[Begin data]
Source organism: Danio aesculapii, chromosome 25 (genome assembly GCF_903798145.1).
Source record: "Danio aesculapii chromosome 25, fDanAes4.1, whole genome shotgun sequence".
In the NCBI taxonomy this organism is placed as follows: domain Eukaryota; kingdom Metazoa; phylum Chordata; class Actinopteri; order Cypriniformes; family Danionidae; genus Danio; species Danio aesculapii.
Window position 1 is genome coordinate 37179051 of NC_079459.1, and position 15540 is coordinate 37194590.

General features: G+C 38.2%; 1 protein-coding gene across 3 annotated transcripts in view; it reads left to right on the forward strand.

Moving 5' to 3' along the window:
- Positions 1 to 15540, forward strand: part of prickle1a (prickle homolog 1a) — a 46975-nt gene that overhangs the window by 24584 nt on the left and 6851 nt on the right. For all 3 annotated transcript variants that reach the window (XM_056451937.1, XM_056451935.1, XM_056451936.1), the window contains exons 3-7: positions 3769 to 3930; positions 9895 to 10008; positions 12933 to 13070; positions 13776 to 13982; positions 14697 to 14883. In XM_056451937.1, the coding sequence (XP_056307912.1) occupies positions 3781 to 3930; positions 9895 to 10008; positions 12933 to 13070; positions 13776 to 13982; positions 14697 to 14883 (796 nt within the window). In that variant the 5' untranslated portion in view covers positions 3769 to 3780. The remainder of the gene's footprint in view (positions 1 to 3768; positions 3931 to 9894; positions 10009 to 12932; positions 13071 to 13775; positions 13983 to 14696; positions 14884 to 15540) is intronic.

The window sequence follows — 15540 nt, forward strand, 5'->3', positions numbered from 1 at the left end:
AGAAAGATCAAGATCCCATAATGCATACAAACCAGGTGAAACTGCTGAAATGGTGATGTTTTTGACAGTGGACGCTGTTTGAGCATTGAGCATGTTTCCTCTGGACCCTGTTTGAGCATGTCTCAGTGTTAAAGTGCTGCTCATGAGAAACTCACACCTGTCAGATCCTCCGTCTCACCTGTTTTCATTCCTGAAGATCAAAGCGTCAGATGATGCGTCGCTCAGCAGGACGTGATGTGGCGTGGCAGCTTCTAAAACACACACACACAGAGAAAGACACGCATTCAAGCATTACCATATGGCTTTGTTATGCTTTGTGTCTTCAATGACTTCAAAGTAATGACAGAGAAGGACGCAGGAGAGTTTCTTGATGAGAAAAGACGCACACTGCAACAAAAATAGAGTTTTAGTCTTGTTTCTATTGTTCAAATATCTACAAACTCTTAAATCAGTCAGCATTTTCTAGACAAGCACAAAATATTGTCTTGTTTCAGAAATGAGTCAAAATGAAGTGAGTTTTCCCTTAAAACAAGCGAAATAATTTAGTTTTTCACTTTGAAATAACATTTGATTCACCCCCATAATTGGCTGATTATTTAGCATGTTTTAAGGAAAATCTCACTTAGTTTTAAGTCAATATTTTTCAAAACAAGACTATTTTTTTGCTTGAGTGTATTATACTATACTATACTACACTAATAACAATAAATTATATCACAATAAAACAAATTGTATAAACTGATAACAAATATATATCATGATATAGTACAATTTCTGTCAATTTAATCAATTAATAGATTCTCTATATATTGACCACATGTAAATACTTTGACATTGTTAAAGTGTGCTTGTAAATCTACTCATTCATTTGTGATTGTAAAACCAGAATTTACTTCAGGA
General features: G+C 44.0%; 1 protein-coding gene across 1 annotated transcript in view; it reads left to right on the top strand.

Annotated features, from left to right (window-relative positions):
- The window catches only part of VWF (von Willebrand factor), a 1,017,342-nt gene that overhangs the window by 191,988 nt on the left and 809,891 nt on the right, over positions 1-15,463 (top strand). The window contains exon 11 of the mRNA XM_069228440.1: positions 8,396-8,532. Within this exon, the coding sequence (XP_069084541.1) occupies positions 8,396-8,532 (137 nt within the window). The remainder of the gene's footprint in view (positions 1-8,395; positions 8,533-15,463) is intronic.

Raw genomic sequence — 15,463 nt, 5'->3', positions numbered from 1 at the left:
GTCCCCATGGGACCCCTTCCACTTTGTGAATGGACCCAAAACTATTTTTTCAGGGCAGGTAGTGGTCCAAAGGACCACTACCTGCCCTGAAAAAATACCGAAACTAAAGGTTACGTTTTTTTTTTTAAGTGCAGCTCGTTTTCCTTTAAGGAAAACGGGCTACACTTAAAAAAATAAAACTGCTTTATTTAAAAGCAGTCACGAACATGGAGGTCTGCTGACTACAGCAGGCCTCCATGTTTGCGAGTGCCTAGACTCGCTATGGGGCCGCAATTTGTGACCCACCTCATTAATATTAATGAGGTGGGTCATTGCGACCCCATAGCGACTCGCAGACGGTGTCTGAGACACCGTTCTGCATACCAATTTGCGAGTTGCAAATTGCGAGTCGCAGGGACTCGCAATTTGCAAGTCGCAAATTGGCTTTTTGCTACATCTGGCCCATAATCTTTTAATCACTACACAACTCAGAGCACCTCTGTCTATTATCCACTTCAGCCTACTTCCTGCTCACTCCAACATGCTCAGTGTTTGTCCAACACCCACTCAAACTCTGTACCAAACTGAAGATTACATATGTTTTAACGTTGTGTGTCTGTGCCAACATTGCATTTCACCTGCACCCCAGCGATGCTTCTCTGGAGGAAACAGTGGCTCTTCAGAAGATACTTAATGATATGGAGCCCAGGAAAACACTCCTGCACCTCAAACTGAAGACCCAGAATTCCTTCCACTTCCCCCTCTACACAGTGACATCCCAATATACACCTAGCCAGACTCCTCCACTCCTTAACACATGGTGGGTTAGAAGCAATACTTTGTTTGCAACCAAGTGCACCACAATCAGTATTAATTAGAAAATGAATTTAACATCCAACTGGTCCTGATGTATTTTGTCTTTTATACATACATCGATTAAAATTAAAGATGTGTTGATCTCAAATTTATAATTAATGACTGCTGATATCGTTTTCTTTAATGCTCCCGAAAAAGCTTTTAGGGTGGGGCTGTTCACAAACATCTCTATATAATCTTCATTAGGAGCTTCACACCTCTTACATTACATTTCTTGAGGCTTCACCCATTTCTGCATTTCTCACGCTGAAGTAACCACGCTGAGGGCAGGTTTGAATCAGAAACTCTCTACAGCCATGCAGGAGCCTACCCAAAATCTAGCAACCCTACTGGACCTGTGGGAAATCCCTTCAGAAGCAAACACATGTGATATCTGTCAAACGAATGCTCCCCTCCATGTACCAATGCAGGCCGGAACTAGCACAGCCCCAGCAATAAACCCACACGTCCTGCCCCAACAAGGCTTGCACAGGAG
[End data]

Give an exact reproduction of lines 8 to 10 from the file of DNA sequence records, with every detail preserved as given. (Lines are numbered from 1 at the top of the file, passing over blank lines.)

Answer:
The window sequence follows — 15540 nt, forward strand, 5'->3', positions numbered from 1 at the left end:
AGAAAGATCAAGATCCCATAATGCATACAAACCAGGTGAAACTGCTGAAATGGTGATGTTTTTGACAGTGGACGCTGTTTGAGCATTGAGCATGTTTCCTCTGGACCCTGTTTGAGCATGTCTCAGTGTTAAAGTGCTGCTCATGAGAAACTCACACCTGTCAGATCCTCCGTCTCACCTGTTTTCATTCCTGAAGATCAAAGCGTCAGATGATGCGTCGCTCAGCAGGACGTGATGTGGCGTGGCAGCTTCTAAAACACACACACACAGAGAAAGACACGCATTCAAGCATTACCATATGGCTTTGTTATGCTTTGTGTCTTCAATGACTTCAAAGTAATGACAGAGAAGGACGCAGGAGAGTTTCTTGATGAGAAAAGACGCACACTGCAACAAAAATAGAGTTTTAGTCTTGTTTCTATTGTTCAAATATCTACAAACTCTTAAATCAGTCAGCATTTTCTAGACAAGCACAAAATATTGTCTTGTTTCAGAAATGAGTCAAAATGAAGTGAGTTTTCCCTTAAAACAAGCGAAATAATTTAGTTTTTCACTTTGAAATAACATTTGATTCACCCCCATAATTGGCTGATTATTTAGCATGTTTTAAGGAAAATCTCACTTAGTTTTAAGTCAATATTTTTCAAAACAAGACTATTTTTTTGCTTGAGTGTATTATACTATACTATACTACACTAATAACAATAAATTATATCACAATAAAACAAATTGTATAAACTGATAACAAATATATATCATGATATAGTACAATTTCTGTCAATTTAATCAATTAATAGATTCTCTATATATTGACCACATGTAAATACTTTGACATTGTTAAAGTGTGCTTGTAAATCTACTCATTCATTTGTGATTGTAAAACCAGAATTTACTTCAGGA
General features: G+C 44.0%; 1 protein-coding gene across 1 annotated transcript in view; it reads left to right on the top strand.